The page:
Daily Digest - May 4: Breaking Up is Hard to Do

May 3, 2012Tim Price

What you need to know to navigate today's most critical debates.

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The 99 Percent Wakes Up (Daily Beast)

Roosevelt Institute Senior Fellow Joseph Stiglitz writes that worldwide protests have been fueled not just by rising inequality, but by the sense that the 1% have risen to the top by smashing capitalism's moral compass and sweeping the pieces into the dust bin.

Plutocracy, Paralysis, Perplexity (NYT)

Paul Krugman argues that our ability to respond to the economic crisis has been hindered by the fact that the 1% have bought a controlling interest in the GOP, and they've decided that reason and evidence are no obstacle to pushing their preferred doctrine.

Why the Economy is Heading for a Stall (Robert Reich)

Ahead of today's jobs report, Robert Reich's forecast calls for stormy weather as consumers exhaust their savings and conservatives continue to cut back on government spending in their quest to prove that window-shopping is a valid basis for an economy.

Why 2012 Could Be a Year of the Woman -- and Why It's Important That Women Run (Forbes)

So far the candidates in this cycle have spent a lot of time talking about women in an attempt to win them over, but NND Editor Bryce Covert writes that if all goes well, more women may actually get a chance to speak for themselves after this November.

Obama's Not-So-Hot Date With Wall Street (NYT)

The romance between Barack Obama and Wall Street was strong in 2008, but Nicholas Confessore reports that the love has faded since he stopped showering banks with expensive gifts and -- the ultimate betrayal -- started flirting with the 99%.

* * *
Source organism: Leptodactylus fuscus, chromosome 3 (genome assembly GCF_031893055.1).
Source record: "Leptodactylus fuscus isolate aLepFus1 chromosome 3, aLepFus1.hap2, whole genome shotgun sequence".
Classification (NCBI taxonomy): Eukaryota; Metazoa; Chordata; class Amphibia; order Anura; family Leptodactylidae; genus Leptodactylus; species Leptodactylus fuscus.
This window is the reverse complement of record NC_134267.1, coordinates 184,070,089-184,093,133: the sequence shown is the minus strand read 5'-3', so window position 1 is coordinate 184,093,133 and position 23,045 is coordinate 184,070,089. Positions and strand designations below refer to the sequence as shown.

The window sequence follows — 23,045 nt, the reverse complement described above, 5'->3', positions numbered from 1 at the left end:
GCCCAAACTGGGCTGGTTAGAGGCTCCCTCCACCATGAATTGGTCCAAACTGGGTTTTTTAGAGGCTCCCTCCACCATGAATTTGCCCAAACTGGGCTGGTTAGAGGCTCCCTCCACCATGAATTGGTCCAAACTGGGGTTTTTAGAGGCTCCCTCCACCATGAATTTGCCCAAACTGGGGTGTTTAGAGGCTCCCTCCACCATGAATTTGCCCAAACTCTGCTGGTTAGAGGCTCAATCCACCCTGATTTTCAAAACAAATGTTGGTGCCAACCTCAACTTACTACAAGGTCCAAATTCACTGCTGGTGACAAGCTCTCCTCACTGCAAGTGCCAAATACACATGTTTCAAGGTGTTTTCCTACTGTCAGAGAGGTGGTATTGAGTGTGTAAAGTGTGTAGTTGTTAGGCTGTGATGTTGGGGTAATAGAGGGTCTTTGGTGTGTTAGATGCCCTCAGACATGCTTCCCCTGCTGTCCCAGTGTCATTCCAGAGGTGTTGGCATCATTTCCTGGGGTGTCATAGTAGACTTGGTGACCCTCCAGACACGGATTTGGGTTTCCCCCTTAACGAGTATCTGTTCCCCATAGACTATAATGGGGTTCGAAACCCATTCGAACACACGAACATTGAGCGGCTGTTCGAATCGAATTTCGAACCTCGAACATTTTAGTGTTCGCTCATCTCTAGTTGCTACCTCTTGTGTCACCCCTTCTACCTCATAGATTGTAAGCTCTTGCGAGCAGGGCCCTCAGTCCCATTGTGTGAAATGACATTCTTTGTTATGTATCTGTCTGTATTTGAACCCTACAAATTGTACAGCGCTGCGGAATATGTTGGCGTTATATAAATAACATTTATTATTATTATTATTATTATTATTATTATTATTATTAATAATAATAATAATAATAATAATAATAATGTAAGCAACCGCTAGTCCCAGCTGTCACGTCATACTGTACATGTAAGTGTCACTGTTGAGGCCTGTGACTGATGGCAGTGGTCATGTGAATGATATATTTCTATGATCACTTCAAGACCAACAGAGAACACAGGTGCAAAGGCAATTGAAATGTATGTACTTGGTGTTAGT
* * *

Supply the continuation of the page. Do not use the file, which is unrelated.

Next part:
Why crying 'uncertainty' is profitable for the business community (WaPo)

Suzy Khimm notes that business leaders' repeated complaints about regulatory uncertainty aren't actually a request for more details. They're a hint that the only way to make them really, really certain would be to bring them in and let them write the rules.

U.S. Chose Better Path to Recovery (NYT)

Floyd Norris writes that U.S. bank recapitalization and quantitative easing have been unpopular but effective for stabilizing the economy, while Europe's reluctance to do either has left it double-dipping like George Costanza with a fresh bowl of French Onion.

Europe Debacle Is Full of Lessons, but Which Are True? (Bloomberg)

Ezra Klein argues that there's little chance of the U.S. becoming Greece, but if the EU is to survive, it will need to become a lot more like the U.S., where despite massive internal conflicts, we've at least settled on the decision that our union should exist.

Mitt Romney and Paul Ryan's Budget (NYT)

Simon Johnson writes that Mitt Romney will have trouble positioning himself at the center for the general election if he continues to embrace the Ryan budget, which is farther off to the right than that blank part of the map labeled 'Here There Be Dragons.'

How Romney Brilliantly Summed Up GOP Ideology in a Single Sentence (TAP)

Jamelle Bouie notes that Romney's claim that global warming isn't a problem because it's not "America warming" (which requires you to believe that America is not part of Earth) reflects a conservative movement paradoxically motivated by apathy.

With additional research by Elena Callahan.

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